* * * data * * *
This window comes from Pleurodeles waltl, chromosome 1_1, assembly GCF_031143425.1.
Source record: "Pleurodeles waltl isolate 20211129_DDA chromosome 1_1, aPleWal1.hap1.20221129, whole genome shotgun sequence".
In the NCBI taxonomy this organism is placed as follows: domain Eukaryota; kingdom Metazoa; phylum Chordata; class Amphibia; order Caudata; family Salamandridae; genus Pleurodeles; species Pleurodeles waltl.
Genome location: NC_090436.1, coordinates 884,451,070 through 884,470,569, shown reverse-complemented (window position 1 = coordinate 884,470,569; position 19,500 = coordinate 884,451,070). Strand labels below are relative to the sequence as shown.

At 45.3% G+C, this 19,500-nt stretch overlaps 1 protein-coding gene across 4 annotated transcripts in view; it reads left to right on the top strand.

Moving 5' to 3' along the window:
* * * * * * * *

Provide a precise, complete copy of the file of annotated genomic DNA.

This window comes from Pleurodeles waltl, chromosome 1_1, assembly GCF_031143425.1.
Source record: "Pleurodeles waltl isolate 20211129_DDA chromosome 1_1, aPleWal1.hap1.20221129, whole genome shotgun sequence".
In the NCBI taxonomy this organism is placed as follows: domain Eukaryota; kingdom Metazoa; phylum Chordata; class Amphibia; order Caudata; family Salamandridae; genus Pleurodeles; species Pleurodeles waltl.
Genome location: NC_090436.1, coordinates 884,451,070 through 884,470,569, shown reverse-complemented (window position 1 = coordinate 884,470,569; position 19,500 = coordinate 884,451,070). Strand labels below are relative to the sequence as shown.

At 45.3% G+C, this 19,500-nt stretch overlaps 1 protein-coding gene across 4 annotated transcripts in view; it reads left to right on the top strand.

Moving 5' to 3' along the window: